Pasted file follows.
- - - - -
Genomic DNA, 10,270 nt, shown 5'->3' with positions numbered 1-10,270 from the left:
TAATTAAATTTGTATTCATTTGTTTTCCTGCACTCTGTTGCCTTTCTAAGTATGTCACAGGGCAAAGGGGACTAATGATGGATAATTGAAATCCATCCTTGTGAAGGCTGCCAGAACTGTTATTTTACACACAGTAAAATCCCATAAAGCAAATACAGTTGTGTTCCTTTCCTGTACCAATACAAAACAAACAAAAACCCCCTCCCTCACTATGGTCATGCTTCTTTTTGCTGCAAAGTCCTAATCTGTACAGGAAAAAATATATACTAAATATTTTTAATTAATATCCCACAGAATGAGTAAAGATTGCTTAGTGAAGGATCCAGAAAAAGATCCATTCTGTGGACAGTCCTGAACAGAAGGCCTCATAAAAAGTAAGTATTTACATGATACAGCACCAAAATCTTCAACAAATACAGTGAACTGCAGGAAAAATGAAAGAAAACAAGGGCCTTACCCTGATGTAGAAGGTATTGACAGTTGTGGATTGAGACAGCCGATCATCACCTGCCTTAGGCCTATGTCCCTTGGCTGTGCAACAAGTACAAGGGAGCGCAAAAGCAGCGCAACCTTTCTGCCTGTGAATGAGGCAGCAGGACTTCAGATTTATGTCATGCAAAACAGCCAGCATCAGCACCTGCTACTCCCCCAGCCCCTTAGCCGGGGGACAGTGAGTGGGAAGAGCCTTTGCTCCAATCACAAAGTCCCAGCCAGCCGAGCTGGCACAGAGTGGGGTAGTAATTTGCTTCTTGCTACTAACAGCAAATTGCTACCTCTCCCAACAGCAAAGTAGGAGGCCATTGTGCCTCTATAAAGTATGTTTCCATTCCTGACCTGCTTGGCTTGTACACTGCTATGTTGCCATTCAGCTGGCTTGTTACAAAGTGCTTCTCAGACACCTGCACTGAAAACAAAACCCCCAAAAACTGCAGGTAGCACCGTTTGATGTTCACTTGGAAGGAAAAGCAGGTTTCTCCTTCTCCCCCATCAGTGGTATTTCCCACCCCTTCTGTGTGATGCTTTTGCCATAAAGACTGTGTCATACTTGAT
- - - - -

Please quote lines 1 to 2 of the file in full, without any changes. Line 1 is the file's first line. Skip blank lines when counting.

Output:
Genomic DNA, 10,270 nt, shown 5'->3' with positions numbered 1-10,270 from the left:
TAATTAAATTTGTATTCATTTGTTTTCCTGCACTCTGTTGCCTTTCTAAGTATGTCACAGGGCAAAGGGGACTAATGATGGATAATTGAAATCCATCCTTGTGAAGGCTGCCAGAACTGTTATTTTACACACAGTAAAATCCCATAAAGCAAATACAGTTGTGTTCCTTTCCTGTACCAATACAAAACAAACAAAAACCCCCTCCCTCACTATGGTCATGCTTCTTTTTGCTGCAAAGTCCTAATCTGTACAGGAAAAAATATATACTAAATATTTTTAATTAATATCCCACAGAATGAGTAAAGATTGCTTAGTGAAGGATCCAGAAAAAGATCCATTCTGTGGACAGTCCTGAACAGAAGGCCTCATAAAAAGTAAGTATTTACATGATACAGCACCAAAATCTTCAACAAATACAGTGAACTGCAGGAAAAATGAAAGAAAACAAGGGCCTTACCCTGATGTAGAAGGTATTGACAGTTGTGGATTGAGACAGCCGATCATCACCTGCCTTAGGCCTATGTCCCTTGGCTGTGCAACAAGTACAAGGGAGCGCAAAAGCAGCGCAACCTTTCTGCCTGTGAATGAGGCAGCAGGACTTCAGATTTATGTCATGCAAAACAGCCAGCATCAGCACCTGCTACTCCCCCAGCCCCTTAGCCGGGGGACAGTGAGTGGGAAGAGCCTTTGCTCCAATCACAAAGTCCCAGCCAGCCGAGCTGGCACAGAGTGGGGTAGTAATTTGCTTCTTGCTACTAACAGCAAATTGCTACCTCTCCCAACAGCAAAGTAGGAGGCCATTGTGCCTCTATAAAGTATGTTTCCATTCCTGACCTGCTTGGCTTGTACACTGCTATGTTGCCATTCAGCTGGCTTGTTACAAAGTGCTTCTCAGACACCTGCACTGAAAACAAAACCCCCAAAAACTGCAGGTAGCACCGTTTGATGTTCACTTGGAAGGAAAAGCAGGTTTCTCCTTCTCCCCCATCAGTGGTATTTCCCACCCCTTCTGTGTGATGCTTTTGCCATAAAGACTGTGTCATACTTGAT